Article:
“Find Your Own Truth” instructions by public school teachers.

      Add DEGENERATE entertainment and music and books and
      magazines . . .

      What could go wrong—with those American Communist
      Lawyers Union ( ACLU ) Effected outcomes. from the 1950s
      forward ? . . . What could go wrong, DEE CEE ?


  2. I lived in Alaska when the Alaska Permanent Fund was established. The Fund was established as a savings and investment account due to the huge & sudden revenues coming to the State treasury after the Alaska pipeline started flowing oil from the North Slope in 1977.. Smart Alaskans said let’s save and invest a lot of this windfall and set up strict rules where future politicians and legislators cannot touch the money in the Permanent Fund.
    The team that established the Alaska Permanent Fund was led by former Governors Jay Hammond (D) and Wally Hickle (R). The group made rules where a percentage of oil royalty money went into the Alaska Permanent Fund and with that money and revenues generated through investments a certain percentage of the fund’s revenue growth would be paid out to citizens of Alaska through a dividend (Permanent Fund Dividend, PFD). The first dividend check arrived to Alaska citizens in 1982. As the money and revenue to the fund grew the dividend for every citizen grew and vise versa when the money or revenue to the fund declined so did the yearly dividend amount.
    As mentioned the Fund rules, strict rules, were set-up so future politicians and legislatures could not touch the money in the permanent fund. Those rules stood firm until 2016. Something happened in 2016 where the PFD was cut significantly by the Alaska Legislature!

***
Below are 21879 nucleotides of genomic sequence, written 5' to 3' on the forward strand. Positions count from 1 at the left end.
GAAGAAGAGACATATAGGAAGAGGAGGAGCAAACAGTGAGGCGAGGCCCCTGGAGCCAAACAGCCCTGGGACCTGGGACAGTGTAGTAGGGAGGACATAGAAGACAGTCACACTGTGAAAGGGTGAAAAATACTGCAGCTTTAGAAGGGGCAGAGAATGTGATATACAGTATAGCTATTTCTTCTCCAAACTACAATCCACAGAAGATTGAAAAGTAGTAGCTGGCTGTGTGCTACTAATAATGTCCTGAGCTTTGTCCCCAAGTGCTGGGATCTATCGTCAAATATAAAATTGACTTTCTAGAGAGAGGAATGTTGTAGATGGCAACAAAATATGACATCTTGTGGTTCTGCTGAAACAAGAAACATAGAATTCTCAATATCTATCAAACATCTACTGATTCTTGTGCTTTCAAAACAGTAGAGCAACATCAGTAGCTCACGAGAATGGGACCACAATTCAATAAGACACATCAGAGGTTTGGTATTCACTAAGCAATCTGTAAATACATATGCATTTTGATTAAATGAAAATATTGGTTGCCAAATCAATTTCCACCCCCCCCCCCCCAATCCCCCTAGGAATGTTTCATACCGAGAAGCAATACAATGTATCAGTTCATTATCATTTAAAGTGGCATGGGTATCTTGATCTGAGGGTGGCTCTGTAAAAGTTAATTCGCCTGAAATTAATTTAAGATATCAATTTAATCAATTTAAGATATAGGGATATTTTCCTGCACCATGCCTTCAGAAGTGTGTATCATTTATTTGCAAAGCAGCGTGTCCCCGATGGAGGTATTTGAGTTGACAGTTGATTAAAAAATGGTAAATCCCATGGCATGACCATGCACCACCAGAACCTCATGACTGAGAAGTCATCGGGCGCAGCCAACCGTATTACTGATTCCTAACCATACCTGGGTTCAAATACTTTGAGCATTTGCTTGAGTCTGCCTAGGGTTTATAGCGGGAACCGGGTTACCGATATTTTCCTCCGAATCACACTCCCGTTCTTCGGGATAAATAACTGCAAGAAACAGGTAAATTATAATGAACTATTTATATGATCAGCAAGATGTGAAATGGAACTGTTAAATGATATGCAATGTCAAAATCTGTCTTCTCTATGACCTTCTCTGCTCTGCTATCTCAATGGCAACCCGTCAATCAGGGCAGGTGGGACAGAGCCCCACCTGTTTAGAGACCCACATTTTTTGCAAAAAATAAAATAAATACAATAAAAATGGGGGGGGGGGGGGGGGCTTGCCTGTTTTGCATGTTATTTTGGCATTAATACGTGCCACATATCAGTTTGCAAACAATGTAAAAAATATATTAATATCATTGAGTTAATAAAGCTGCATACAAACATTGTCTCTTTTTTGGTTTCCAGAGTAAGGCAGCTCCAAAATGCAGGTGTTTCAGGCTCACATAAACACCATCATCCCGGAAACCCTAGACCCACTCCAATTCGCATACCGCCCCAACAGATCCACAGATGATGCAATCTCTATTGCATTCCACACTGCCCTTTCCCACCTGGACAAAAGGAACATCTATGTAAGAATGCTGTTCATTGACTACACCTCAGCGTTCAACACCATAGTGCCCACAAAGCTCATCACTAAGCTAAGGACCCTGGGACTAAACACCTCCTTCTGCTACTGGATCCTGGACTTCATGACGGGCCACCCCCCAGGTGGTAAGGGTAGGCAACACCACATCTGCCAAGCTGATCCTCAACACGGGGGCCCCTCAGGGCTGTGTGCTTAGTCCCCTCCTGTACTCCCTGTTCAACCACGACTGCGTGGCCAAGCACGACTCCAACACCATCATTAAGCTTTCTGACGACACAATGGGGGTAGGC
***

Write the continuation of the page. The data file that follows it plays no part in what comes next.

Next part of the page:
I moved out of Alaska in 2001 so I can not explain how the Alaska Politicians were able to change the Permanent Fund rules.

    How Alaska State Legislators were able to get their hands on Permanent Fund Dividend money would be a terrific story for Full Measure!

    1. I can explain it. Its’ quite simple. We had a huge surplus in the State Surplus fund that resulted from very high oil prices in the early 2000’s… 7 billion dollars!! But from 2012 forward, prices fell, so the revenue from pipeline dropped. Thus the state’s revenue dropped. But they REFUSED to cut the budget in response. Instead, they repeatedly tapped the surplus funds (because it’s a “rainy day”) and created a fiscal “emergency.” In 2016, Governor Walker (who is toying with running again btw), suspended the statutory calculation method “temporarily” so that the legislature could take OUR PFD funds as a “one time deal” to save the state from economic ruin… ever since that day, the legislature has continued to do that. They set a “cap” of how much PFD funds we pions will get, and they take the rest. This year it was supposed to be over $3,000.00 (we don’t know the exact number…) but they set the cap to $1,149 and TOOK the rest. The withdraw it from the PFD fund, so its no longer gaining interest, and spend it on “earmarks” to enhance their own “electability” later on. Meanwhile pissing off constituents across the whole state. It is a clown world here.